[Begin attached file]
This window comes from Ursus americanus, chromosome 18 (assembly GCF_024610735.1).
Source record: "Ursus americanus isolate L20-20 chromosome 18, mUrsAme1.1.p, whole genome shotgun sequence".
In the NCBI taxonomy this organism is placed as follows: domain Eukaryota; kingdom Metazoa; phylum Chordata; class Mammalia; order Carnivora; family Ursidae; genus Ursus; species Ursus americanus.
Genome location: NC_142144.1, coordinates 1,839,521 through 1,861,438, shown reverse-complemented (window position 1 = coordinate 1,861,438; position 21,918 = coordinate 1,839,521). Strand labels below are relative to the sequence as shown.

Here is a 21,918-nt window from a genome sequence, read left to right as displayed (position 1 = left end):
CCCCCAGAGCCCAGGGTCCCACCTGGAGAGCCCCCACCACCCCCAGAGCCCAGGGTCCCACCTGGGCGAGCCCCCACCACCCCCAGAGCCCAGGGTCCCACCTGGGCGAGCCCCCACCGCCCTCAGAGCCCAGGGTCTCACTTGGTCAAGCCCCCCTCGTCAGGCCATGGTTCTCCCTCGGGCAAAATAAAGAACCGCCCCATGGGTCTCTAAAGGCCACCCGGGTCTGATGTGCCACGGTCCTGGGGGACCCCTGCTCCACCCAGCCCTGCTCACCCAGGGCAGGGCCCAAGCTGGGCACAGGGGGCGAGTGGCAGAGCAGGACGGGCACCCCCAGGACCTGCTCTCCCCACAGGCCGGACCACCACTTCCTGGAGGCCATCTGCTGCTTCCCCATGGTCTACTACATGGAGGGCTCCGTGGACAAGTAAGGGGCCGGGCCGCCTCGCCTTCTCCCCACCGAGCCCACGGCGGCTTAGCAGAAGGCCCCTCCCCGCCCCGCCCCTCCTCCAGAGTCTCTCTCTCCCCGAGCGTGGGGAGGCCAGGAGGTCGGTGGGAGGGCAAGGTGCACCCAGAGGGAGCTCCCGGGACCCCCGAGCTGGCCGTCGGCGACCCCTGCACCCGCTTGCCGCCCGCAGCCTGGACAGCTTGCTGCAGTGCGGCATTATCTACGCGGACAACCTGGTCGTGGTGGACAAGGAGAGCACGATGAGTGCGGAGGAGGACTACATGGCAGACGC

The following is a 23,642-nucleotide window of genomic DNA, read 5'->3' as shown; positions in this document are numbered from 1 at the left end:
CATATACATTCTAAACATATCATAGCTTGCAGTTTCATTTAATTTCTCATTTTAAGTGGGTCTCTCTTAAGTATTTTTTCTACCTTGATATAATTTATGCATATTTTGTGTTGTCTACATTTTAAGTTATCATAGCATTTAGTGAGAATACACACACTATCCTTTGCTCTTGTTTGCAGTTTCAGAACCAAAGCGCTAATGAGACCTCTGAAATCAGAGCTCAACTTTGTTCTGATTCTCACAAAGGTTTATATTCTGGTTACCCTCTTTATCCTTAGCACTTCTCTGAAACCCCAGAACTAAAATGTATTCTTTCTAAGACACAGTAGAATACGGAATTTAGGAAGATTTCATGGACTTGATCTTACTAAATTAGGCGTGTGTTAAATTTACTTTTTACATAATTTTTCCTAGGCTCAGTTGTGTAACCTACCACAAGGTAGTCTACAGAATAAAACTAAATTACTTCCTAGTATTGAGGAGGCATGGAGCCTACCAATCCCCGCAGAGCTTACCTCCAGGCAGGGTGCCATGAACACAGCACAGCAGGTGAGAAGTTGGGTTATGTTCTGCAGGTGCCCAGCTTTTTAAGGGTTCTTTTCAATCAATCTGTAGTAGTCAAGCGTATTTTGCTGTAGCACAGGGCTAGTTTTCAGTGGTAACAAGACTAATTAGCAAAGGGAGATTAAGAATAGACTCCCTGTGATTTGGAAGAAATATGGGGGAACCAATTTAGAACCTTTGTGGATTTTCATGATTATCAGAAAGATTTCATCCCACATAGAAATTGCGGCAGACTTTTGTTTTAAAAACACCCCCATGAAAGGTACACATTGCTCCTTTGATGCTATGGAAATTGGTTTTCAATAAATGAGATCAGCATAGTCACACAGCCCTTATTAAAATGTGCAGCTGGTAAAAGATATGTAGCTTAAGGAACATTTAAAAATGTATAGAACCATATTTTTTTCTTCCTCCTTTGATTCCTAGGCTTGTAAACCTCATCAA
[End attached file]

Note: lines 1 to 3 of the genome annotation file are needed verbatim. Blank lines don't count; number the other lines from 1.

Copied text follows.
This window comes from Ursus americanus, chromosome 18 (assembly GCF_024610735.1).
Source record: "Ursus americanus isolate L20-20 chromosome 18, mUrsAme1.1.p, whole genome shotgun sequence".
In the NCBI taxonomy this organism is placed as follows: domain Eukaryota; kingdom Metazoa; phylum Chordata; class Mammalia; order Carnivora; family Ursidae; genus Ursus; species Ursus americanus.